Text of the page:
“We look to honor people who display passion and creativity, who love the business and who are visionaries,” says NATPE President/CEO Rick Feldman about the innovators the organization chooses to honor. “There has really been almost no one more continually successful over a 25-year period than Harry Friedman.”

He caught the TV bug early: His father owned one of the first retail television dealerships in his Omaha, Neb., hometown, and his family had the first TV in the neighborhood—in 1950. Nobody in the house took to the power of that 13-inch Emerson more than Harry, who pictured his future in the exciting images.

“People back then were talking about how TV was robbing the younger generation of the ability to dream or be creative,” he says. “I found the opposite to be true. To me, it fueled our imagination.”

Friedman began hanging around Omaha's first TV stations, learning the business from the ground up. “I remember getting the sense that almost everyone was making it up as they went along,” he says. “No one ever used the word 'genre,' for God sakes. The lesson I got, coupled with the lesson of my parents, was 'You can do anything you want.'”

Friedman went to the University of Nebraska in Lincoln, and although he tried feature writing and reporting early in his career and even dabbled in real estate, public relations and advertising after moving to Kansas City, Mo., he sensed where his fate and talents lay. He headed west and landed his just-in-time opportunity, working with the legendary team of Merrill Heatter and Bob Quigley. While writing and producing on Hollywood Squares, he helped make bigger stars of comic greats Paul Lynde, Charley Weaver and George Gobel. Among his favorite questions is one he penned for Lynde: Host Peter Marshall asked, “Paul, what does Dear Abby say a woman should never do in bed?” “Point and laugh,” Lynde answered.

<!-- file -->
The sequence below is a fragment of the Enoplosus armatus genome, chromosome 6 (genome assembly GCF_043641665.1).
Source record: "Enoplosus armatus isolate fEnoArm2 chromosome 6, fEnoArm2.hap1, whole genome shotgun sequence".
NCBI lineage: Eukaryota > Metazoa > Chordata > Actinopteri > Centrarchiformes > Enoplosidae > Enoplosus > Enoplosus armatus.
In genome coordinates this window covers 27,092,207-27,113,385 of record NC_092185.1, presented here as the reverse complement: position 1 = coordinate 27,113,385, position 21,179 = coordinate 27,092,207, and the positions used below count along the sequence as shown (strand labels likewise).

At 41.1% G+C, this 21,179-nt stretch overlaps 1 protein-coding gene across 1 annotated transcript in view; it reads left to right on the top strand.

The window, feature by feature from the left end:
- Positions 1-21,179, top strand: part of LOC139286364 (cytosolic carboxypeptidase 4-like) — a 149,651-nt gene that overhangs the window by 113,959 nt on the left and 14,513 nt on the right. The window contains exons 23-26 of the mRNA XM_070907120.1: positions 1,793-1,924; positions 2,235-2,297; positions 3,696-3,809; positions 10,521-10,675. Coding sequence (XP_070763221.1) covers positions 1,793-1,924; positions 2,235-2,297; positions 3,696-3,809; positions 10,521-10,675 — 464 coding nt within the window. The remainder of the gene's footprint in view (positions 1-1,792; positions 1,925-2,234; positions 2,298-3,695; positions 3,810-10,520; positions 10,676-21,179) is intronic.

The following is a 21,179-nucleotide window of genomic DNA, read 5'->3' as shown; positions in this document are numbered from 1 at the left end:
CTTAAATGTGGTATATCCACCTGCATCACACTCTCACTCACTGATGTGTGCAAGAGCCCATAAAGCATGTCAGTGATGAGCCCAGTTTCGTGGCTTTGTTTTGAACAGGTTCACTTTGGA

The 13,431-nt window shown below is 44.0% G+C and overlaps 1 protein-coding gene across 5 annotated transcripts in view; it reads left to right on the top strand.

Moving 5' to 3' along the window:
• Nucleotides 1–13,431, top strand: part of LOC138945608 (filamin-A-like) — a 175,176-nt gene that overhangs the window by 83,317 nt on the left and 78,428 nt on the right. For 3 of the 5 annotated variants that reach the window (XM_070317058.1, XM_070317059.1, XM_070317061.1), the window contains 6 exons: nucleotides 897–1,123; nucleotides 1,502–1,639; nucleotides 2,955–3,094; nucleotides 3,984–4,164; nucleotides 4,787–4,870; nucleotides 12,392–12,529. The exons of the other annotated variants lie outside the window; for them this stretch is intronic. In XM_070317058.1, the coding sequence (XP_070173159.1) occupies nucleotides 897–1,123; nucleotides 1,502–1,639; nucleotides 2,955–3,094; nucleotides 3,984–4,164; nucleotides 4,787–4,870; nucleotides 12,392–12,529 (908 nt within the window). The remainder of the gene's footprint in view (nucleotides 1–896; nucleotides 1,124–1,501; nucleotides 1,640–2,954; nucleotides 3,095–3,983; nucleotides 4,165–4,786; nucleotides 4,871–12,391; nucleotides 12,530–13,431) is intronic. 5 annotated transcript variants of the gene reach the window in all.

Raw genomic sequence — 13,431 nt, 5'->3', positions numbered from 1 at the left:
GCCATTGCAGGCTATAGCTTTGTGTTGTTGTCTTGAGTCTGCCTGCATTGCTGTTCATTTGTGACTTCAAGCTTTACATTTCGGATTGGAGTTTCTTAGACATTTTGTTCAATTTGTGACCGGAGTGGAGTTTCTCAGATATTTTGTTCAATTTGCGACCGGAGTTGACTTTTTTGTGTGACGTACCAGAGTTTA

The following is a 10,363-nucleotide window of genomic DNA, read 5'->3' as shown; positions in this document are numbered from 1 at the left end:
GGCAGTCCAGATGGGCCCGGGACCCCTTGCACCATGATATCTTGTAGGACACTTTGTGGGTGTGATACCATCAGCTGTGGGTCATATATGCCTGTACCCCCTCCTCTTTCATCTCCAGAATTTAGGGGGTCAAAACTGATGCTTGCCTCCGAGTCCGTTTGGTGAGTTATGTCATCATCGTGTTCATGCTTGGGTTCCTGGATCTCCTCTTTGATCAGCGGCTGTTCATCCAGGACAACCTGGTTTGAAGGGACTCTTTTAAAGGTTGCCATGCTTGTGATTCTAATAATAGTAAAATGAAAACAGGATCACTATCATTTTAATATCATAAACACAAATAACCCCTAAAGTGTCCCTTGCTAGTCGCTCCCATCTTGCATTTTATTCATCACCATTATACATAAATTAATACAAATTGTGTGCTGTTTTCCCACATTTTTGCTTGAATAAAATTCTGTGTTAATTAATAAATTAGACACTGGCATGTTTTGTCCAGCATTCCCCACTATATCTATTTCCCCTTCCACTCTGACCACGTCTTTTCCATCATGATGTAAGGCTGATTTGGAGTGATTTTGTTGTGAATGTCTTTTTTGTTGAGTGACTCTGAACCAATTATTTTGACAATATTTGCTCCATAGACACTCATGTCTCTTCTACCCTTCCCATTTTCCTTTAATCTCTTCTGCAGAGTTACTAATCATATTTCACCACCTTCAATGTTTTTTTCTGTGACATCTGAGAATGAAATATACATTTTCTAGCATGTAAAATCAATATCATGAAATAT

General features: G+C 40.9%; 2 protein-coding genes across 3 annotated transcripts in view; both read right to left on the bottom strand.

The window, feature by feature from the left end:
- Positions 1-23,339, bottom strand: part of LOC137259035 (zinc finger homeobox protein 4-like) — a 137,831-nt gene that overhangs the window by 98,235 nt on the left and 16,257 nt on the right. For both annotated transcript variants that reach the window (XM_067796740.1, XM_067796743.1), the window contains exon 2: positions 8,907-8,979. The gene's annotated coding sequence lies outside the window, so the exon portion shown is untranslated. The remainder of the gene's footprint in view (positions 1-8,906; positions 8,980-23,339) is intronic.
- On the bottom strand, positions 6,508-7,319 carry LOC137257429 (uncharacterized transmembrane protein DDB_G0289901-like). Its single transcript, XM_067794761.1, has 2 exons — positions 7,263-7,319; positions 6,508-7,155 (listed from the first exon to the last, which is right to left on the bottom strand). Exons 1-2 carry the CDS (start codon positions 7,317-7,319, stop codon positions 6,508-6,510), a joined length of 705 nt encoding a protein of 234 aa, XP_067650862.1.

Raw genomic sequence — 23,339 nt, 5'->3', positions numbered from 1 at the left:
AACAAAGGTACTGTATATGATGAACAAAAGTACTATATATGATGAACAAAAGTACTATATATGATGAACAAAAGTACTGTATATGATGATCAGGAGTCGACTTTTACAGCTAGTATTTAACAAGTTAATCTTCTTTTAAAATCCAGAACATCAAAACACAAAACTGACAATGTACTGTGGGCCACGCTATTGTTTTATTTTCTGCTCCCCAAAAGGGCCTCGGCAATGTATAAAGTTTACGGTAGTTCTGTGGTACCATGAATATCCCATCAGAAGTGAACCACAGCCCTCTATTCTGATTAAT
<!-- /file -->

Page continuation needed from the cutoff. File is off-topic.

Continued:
Friedman's Emmy-winning career that has included developing the shows Gambit and High Rollers and helping launch Rock 'n' Roll Jeopardy! for VH1. Now he is developing two game shows for Sony, Combination Lock and a remake of Joker's Wild, both of which may premiere next fall. He would be executive producer of those and also keep the Jeopardy! and Wheel gigs.

Friedman has managed this full plate while maintaining the respect and affection of his peers and his staff.

“Our stage used to be deserted but for necessary personnel. Now people hang and talk and laugh and participate. Harry enables people to be a part of that,” says Wheel co-host Pat Sajak. “It's a pretty well-oiled machine, and Harry is the one who keeps the 3-in-1 in his pocket.”

Robert Edelstein

Rob has written for Broadcasting+Cable since 2006, starting with his work on the magazine’s award-winning 75th-anniversary issue. He was born a few blocks away from Yankee Stadium … so of course he’s published three books on NASCAR, most notably, Full Throttle: The Life and Fast Times of NASCAR Legend Curtis Turner. He’s currently the special projects editor at TV Guide Magazine. His writing has appeared in The Washington Post and his origami art has been in The Wall Street Journal. He lives with his family in New Jersey and is writing a novel about the Wild West.